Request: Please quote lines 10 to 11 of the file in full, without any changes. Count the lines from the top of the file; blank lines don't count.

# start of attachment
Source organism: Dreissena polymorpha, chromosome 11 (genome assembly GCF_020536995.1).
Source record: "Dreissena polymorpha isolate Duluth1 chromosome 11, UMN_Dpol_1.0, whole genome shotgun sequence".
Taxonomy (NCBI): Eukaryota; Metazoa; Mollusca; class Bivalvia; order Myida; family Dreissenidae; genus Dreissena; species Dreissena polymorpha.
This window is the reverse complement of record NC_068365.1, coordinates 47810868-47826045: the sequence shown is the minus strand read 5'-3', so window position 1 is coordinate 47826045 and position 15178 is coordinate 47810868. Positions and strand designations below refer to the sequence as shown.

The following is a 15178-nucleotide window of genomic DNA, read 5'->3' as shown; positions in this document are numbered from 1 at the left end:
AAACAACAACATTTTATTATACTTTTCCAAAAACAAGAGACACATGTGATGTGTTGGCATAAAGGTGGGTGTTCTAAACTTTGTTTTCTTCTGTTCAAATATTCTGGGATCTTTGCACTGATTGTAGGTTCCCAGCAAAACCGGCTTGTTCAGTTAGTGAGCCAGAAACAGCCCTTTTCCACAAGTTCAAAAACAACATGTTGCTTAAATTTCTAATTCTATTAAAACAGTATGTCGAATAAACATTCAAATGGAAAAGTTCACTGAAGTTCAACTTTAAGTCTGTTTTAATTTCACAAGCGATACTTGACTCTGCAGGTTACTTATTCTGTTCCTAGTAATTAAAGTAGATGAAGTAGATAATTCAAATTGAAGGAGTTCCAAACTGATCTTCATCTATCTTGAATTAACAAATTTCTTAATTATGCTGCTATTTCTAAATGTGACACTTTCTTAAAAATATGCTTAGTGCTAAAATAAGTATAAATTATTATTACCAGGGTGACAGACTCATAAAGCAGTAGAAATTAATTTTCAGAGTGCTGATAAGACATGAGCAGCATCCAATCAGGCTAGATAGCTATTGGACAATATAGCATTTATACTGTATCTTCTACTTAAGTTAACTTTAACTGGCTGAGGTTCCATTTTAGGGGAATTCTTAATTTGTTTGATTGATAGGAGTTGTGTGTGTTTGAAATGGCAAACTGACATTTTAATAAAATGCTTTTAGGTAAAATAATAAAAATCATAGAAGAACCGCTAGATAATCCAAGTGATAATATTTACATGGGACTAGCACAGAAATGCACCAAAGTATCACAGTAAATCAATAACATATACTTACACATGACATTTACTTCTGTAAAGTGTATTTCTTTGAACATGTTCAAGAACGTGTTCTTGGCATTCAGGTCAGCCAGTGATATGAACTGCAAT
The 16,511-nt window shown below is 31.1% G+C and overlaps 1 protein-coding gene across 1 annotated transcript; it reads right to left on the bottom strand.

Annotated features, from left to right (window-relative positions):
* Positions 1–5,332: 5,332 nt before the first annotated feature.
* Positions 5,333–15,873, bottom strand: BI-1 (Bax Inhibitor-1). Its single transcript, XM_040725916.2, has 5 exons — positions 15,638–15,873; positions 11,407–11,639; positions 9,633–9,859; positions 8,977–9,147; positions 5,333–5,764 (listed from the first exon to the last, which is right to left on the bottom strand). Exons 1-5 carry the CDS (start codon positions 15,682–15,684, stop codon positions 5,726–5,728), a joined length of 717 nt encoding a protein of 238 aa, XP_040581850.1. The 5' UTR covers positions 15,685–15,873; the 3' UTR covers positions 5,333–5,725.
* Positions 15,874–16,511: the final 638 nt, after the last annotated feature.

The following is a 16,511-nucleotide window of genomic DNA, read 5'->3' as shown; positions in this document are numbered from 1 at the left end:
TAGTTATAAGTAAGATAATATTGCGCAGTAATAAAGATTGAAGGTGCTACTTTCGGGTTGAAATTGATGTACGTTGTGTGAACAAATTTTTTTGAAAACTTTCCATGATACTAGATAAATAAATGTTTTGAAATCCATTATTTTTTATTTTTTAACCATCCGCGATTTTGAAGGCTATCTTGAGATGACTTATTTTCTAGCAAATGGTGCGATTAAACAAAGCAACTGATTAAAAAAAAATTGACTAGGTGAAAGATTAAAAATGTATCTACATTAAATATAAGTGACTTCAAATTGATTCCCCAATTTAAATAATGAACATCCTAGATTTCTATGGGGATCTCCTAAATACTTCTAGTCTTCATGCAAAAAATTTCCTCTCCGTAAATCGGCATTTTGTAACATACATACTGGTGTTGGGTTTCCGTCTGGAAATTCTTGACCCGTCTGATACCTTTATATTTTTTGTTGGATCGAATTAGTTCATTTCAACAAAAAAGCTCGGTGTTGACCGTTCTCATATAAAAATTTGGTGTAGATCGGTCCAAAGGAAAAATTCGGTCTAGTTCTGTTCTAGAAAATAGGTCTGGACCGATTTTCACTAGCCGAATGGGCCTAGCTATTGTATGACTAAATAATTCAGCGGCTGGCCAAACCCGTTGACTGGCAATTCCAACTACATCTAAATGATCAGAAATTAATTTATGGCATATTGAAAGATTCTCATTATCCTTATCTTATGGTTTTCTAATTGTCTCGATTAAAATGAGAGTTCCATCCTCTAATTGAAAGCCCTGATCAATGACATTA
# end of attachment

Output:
* Positions 5,333–15,873, bottom strand: BI-1 (Bax Inhibitor-1). Its single transcript, XM_040725916.2, has 5 exons — positions 15,638–15,873; positions 11,407–11,639; positions 9,633–9,859; positions 8,977–9,147; positions 5,333–5,764 (listed from the first exon to the last, which is right to left on the bottom strand). Exons 1-5 carry the CDS (start codon positions 15,682–15,684, stop codon positions 5,726–5,728), a joined length of 717 nt encoding a protein of 238 aa, XP_040581850.1. The 5' UTR covers positions 15,685–15,873; the 3' UTR covers positions 5,333–5,725.
* Positions 15,874–16,511: the final 638 nt, after the last annotated feature.